This week thousands of Cakewalk customers were told that development was ending on their beloved DAW, Sonar. Gibson, the owner of Cakewalk, said this;
"Gibson Brands announced today that it is ceasing active development and production of Cakewalk branded products. The decision was made to better align with the company’s acquisition strategy that is heavily focused on growth in the global consumer electronics audio business under the Philips brand.
Cakewalk has been an industry leader in music software for over 25 years by fusing cutting-edge technology with creative approaches to tools that create, edit, mix, and publish music for professional and amateur musicians. Gibson Brands acquired Cakewalk in 2013.
Gibson Brands, a growing company in the music and sound industries, was founded in 1894 and is headquartered in Nashville, Tennessee. Gibson Brands is a global leader in musical instruments, consumer electronics, and professional audio, and is dedicated to bringing the finest experiences to consumers by offering exceptional products with world-recognized brands."
I'm not about to give you my view on the whole issue on what Gibson have done; there are endless posts on social media by those analysing the decision, you don't need me to do it as well. We can all agree that there are lots of people who no longer have a job, that's never good news. Losing your favourite DAW is bad news, losing your job is worse. We send out best wishes to all those who lost their jobs this week and to their families.
In the first part of this article, I want to talk to the existing Cakewalk users and give some advice as you consider the future.
Advice For Cakewalk Sonar Users
Here are my five pieces of advice I would give to Cakewalk Sonar users right now.
- Don't Panic
Your software should not stop working, in fact, you could probably use the current version for several years to come.
- Download The Latest Version Of Cakewalk
Make sure you download all the latest versions of the installers for the software you have been using and then put them safe, keep a back-up too.
- Consider Your Next Move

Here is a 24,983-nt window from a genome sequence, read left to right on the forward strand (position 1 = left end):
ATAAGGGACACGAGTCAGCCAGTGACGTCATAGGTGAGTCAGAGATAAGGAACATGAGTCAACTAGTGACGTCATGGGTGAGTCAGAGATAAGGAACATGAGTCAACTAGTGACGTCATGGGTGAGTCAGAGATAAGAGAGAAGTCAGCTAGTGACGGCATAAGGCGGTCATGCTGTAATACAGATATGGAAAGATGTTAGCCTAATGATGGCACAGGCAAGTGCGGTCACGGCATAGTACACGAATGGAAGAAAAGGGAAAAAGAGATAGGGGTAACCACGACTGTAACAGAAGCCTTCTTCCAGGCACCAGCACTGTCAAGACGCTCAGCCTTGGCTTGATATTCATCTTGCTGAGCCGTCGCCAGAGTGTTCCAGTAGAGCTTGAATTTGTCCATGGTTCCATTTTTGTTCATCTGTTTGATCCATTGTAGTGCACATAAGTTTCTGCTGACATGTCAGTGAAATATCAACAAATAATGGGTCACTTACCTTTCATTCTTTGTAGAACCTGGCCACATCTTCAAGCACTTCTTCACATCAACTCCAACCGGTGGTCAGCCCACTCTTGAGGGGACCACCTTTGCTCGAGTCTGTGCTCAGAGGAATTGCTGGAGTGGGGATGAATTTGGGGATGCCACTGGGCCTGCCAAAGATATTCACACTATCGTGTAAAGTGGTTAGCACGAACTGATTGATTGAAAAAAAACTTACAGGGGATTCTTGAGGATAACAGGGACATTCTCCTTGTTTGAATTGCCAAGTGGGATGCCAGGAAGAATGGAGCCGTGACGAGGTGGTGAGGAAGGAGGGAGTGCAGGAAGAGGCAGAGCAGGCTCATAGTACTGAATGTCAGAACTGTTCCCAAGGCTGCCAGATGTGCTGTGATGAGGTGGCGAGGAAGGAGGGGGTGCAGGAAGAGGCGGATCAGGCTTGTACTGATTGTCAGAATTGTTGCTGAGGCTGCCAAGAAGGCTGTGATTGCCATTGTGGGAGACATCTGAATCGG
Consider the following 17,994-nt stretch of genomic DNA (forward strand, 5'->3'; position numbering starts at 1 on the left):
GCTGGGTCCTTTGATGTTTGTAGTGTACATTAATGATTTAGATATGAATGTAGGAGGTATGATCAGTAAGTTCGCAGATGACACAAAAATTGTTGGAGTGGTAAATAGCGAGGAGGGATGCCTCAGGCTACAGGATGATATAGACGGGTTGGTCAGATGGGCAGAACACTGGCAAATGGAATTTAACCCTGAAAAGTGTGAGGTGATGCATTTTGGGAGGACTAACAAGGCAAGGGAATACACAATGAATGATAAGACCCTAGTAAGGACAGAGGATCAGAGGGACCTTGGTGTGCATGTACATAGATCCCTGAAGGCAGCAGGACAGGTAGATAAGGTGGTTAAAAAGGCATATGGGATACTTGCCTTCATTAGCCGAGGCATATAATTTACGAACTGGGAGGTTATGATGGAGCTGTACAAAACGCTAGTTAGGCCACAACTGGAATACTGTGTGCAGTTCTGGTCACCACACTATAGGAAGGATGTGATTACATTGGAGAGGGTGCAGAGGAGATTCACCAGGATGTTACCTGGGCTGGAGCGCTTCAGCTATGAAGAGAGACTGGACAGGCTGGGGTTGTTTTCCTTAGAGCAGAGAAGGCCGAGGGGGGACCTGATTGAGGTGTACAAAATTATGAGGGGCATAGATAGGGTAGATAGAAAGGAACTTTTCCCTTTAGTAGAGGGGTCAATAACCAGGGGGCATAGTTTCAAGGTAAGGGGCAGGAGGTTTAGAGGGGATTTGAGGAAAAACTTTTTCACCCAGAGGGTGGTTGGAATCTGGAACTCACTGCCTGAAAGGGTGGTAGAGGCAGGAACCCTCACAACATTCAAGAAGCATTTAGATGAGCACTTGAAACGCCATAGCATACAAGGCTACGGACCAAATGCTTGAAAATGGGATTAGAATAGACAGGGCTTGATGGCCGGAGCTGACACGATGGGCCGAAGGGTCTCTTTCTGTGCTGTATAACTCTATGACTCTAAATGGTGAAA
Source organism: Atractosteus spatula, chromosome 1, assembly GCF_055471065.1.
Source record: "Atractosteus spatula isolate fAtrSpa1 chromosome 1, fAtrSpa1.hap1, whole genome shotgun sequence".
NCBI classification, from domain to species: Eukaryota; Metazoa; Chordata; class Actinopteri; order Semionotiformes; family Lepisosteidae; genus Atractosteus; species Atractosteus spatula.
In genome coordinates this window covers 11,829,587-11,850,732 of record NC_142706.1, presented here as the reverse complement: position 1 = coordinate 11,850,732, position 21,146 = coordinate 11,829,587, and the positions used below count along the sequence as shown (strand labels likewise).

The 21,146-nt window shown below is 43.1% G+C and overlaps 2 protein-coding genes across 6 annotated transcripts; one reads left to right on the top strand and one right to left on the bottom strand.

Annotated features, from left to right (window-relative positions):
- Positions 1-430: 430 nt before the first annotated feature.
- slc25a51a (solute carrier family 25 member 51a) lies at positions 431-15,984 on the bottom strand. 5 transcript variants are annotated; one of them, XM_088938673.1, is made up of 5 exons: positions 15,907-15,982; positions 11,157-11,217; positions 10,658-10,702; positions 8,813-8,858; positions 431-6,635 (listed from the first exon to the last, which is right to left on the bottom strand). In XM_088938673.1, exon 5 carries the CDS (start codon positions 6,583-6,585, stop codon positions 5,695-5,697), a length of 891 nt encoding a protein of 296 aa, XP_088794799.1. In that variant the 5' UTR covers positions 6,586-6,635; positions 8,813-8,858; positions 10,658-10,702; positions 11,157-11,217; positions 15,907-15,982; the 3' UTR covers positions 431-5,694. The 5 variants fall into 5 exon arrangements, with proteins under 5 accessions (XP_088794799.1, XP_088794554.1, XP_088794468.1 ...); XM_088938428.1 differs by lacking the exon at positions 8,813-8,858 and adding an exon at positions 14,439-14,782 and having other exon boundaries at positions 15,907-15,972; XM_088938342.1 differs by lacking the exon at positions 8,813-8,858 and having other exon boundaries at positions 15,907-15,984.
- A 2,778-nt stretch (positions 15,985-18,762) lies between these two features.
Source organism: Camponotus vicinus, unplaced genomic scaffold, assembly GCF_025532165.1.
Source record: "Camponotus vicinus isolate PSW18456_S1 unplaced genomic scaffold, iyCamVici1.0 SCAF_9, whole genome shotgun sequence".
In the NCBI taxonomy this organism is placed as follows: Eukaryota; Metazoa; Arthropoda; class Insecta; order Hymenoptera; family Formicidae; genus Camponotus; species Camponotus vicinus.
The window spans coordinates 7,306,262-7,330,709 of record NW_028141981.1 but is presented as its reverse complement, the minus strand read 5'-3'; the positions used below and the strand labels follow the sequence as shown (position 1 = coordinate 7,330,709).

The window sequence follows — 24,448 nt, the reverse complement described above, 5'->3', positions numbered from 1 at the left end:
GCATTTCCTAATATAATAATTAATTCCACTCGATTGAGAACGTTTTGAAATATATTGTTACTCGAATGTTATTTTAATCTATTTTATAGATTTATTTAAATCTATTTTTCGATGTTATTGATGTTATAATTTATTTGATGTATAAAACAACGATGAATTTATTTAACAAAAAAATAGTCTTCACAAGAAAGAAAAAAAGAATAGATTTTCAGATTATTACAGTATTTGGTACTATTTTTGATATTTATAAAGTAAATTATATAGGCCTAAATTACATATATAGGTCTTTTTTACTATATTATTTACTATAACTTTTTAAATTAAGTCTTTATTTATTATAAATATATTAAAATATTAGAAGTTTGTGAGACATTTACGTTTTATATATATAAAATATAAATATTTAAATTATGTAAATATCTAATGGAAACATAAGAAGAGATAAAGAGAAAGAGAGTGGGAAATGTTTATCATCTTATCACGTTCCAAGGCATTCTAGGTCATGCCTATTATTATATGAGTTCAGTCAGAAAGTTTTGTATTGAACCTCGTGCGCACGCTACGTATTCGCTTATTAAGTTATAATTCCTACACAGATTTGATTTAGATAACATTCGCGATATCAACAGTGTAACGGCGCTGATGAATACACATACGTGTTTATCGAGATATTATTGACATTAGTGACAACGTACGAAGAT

While you are wondering what your next DAW may be, don't make a quick decision. Some brands will be trying to tempt you to their DAW, but take the opportunity to explore the market. Even though you are a Cakewalk user, there will be differences within that tribe. Some of you will be songwriters using a lot of virtual instruments; other users may have been using Sonar as a tape machine, and some may have been using it in the studio and live. Just those differences could determine three possible DAW choices. As we have always said on Pro Tools Expert, the best DAW is the one that works best for you. So download the demos and see which one you click with.
- Create A Moving Workflow
What I mean by this is that you may have to move some of your existing projects to a new DAW. One great piece of news is that Sonar supports exporting projects as OMFs. So I suggest you read this knowledge-base article to explain how you can move a Cakewalk Sonar session to a DAW that supports OMF, this includes Pro Tools and several other DAWs.
- Take You Time
I know the news of your favourite DAW ending development is bad news, but see this as an opportunity to learn something new, as I said in point 1, don't panic, you can continue to use Cakewalk Sonar for a long time before you have to consider your next step. There are plenty of getting started tutorials made by us on Pro Tools, Studio One and Logic Pro, watch them and see which DAW most resonates with your style of working.